But, says NHTSA: “The one fact that is common to all persons who die is not their height, weight, gender or age. Instead it's the fact that they were very close to an air bag.”

Hence the agency's requirement that, by 2004, the auto industry introduce advanced air bag technology. It must be brought forward from its current “passive” status to the preferred “active” variety of safety systems.

The difference? Passive systems deploy following an event. Active systems constantly monitor driving conditions and respond accordingly.

To help air bags make this leap, Siemens has developed an optical system that builds a 3D image of the occupant. Says Mr. Zechmair: “If you have a weight sensor, it gives you only feedback about weight. Nothing else.

“With this 3D camera, we want to create a three-dimensional image of this person. So every 30 to 50 milliseconds, we'll have a new three-dimensional image of the person.”

Based on the passenger's position at impact, air bag activation may be disabled, depowered, or it may deploy at full power. And if this sounds like coddling, consider these innovations:

  • New window glazing methods meant to prevent ejection of — presumably unbelted — occupants;

  • Specially designed cargo nets designed to reduce injury totals caused by flying objects — estimated to number at least 3,975 cases every year;

  • “Anti-pinch” technology for power windows.

Don't laugh. NHTSA has implemented standards for window closure safety, and Siemens has developed a system — also applicable to power doors such as minivan sliders — which has received independent certification.

The project is far from frivolous, says Allan Losey, manager of business development-body electronics, at Siemens.

“I don't know if my kid's still in the car or my dog's got his nose trapped,” he says, adding window motors have just enough horsepower to do serious harm, such as choking.

But such occurrences are rare, and sources estimate the cost of this feature could add $300 to a vehicle's MSRP.

To this, one insider says: “After the fact, you'd pay anything.”

Which prompts the question: Should manufacturers ever pay?

A Los Angeles jury thought so. In 1999, it awarded $4.9 billion to a family whose 1979 Chevy Malibu exploded in flames, leaving them with catastrophic injuries. The family's lawyers successfully argued GM knowingly had designed an unsafe gas tank. This despite the fact that their 14-year-old car was stopped and rear-ended at 70 mph (112 km/h) by a drunk driver.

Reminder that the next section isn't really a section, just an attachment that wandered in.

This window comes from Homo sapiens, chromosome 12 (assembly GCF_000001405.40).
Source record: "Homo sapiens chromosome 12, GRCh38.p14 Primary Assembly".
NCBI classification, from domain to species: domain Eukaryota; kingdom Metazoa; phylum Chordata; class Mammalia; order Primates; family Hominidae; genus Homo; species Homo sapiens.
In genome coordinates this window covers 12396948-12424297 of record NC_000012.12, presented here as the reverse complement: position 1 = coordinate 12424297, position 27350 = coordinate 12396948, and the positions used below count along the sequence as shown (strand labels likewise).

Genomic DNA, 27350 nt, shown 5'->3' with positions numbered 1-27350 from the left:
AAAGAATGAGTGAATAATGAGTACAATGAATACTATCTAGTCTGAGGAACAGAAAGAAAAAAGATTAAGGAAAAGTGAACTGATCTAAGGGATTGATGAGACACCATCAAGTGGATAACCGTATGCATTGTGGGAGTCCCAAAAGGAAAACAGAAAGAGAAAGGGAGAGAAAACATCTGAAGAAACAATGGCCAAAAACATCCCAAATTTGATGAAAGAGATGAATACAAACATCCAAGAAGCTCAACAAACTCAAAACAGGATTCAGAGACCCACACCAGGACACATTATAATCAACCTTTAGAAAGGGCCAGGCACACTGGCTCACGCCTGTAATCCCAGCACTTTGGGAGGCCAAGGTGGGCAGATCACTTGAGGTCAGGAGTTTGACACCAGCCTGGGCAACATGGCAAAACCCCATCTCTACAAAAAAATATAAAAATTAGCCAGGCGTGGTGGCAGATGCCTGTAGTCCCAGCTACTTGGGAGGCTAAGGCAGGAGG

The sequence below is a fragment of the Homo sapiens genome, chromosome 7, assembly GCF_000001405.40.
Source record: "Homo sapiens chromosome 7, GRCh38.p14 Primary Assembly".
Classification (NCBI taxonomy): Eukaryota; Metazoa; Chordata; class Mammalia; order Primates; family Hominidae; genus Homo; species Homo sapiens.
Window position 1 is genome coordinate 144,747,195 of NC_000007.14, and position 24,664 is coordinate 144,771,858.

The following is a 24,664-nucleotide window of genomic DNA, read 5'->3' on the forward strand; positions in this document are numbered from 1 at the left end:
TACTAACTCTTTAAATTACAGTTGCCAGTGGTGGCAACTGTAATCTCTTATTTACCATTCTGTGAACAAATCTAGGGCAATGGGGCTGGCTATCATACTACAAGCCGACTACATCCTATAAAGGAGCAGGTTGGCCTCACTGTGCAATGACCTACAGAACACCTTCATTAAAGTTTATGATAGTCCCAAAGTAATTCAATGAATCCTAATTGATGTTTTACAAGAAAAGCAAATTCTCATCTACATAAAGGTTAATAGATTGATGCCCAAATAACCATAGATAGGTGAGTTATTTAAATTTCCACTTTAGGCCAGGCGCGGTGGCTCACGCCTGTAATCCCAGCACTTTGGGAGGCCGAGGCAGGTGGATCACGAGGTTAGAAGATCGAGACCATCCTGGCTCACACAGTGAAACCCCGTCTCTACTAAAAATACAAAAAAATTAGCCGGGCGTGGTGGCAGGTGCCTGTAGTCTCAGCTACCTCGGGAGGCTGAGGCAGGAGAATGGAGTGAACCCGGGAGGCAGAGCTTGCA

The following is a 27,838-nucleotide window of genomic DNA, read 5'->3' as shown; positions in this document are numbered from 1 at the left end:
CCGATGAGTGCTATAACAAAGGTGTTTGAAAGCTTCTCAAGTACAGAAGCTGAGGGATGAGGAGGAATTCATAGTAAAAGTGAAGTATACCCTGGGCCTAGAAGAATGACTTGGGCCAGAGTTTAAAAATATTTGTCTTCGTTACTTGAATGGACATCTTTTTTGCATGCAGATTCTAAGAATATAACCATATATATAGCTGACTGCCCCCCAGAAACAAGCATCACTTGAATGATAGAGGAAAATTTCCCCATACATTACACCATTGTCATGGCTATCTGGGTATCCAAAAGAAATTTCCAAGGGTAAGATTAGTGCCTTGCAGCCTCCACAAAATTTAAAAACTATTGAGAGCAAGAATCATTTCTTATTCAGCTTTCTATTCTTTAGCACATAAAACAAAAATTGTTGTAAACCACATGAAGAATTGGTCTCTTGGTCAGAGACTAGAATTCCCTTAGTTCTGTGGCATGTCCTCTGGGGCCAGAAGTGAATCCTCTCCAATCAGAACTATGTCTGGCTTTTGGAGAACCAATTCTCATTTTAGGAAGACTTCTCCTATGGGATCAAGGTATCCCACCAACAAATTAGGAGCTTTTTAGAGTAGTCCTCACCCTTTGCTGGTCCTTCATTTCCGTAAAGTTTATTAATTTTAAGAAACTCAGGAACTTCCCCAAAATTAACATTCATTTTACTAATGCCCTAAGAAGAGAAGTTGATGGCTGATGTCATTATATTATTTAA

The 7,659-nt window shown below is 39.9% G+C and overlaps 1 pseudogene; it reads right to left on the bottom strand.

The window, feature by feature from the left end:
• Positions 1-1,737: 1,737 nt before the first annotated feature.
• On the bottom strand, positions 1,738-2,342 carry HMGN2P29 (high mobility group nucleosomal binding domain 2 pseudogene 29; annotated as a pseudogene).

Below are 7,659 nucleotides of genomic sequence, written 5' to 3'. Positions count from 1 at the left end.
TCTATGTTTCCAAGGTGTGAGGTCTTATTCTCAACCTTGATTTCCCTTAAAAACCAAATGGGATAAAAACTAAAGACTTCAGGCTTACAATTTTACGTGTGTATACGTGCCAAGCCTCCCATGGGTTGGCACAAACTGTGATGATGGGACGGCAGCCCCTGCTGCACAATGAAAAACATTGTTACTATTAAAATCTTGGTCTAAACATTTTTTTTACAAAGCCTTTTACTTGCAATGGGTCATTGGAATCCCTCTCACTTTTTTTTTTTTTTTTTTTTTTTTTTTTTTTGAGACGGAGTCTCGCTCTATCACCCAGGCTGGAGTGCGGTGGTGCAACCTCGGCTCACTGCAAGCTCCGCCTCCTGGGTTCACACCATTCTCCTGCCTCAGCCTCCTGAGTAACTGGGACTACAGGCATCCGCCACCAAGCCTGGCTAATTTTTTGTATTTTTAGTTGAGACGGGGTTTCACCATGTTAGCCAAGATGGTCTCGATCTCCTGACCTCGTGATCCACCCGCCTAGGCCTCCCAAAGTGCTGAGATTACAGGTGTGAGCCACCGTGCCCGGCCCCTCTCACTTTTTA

A judge has since reduced the award to $1.2 billion, and it is currently on appeal.

And then there is the Firestone tire fiasco that is linked to more than 170 deaths, many of which involved Ford Explorers. Following a flurry of lawsuits that questioned the safety of its flagship SUV, the automaker announced it would load its ’02 Explorer with state-of-the-art safety gear. By fall of this year, in addition to features such as a “safety canopy” of air bags (retail price: $495) that deploy during rollovers, Explorer will boast:

  • Dual-stage air bags that work in concert with safety belt pretensioners;

  • AdvanceTrac electronic stability control that enhances vehicle maneuverability if the driver misjudges speed or road conditions while cornering;

  • A tire monitoring system that tracks pressure, temperature and speed — all of which can warn of impending failure.

Ford admits introduction of the latter feature was accelerated in the wake of the Firestone tire failures. But the company is resolute.

“The interest in safety is a lot higher, and we applaud that,” says Gurminder Bedi, Ford's vice president-North America truck, adding the automaker remains “really bullish on SUVs.

“The feeling of safety and security in an SUV is one of the reasons people buy an SUV,” Mr. Bedi says.

True enough. But there is also lingering doubt in the public's mind.

“I would say that the concerns over SUV safety issues, as well as general safety issues, continue to abound,” says Mr. Bongiorno. “It is ironic.”

While it has a chilling effect on the industry, litigation serves a vital role for consumers, says former National Transportation Safety Board chief James Hall.

“I think the litigation, obviously, is part of the formula,” says Mr. Hall, who now heads the Washington, DC, law office of Dillon, Hall and Lungershausen. Lawsuits, he explains, allow the harsh light of day to illuminate technology's darker side.

Meanwhile, Mr. Hall says the situation will get worse before it gets better. And he's not alone.

The character of America's highways is changing, Mr. Hall says, adding that 18-wheelers have created a new driving dynamic. “We now have more than 90,000 on the road. We've doubled the production of those trucks in the last 10 years, and we're going to double them again in the next 10.”

Mr. Edwards laments that so many motorists seem to have abdicated their responsibility.

“If you can't get people to change their behavior, then what can you do to improve safety? We're pretty much stuck where we are, in a way.

“It is a scary thing,” he says, adding that the auto industry is the last line of defense.

And despite the bleak prospects for making money on safety, the industry is in no position to back away from the challenge, Mr. Prasad says.

“Worldwide, if nothing is done, by the year 2020 motor vehicle injuries will be classified as the third-leading disease in the world. Currently, it is ninth.”

Back in the Okefenokee Swamp, where life is simpler, Pogo has another homespun observation that applies here: “We are confronted with insurmountable opportunities.”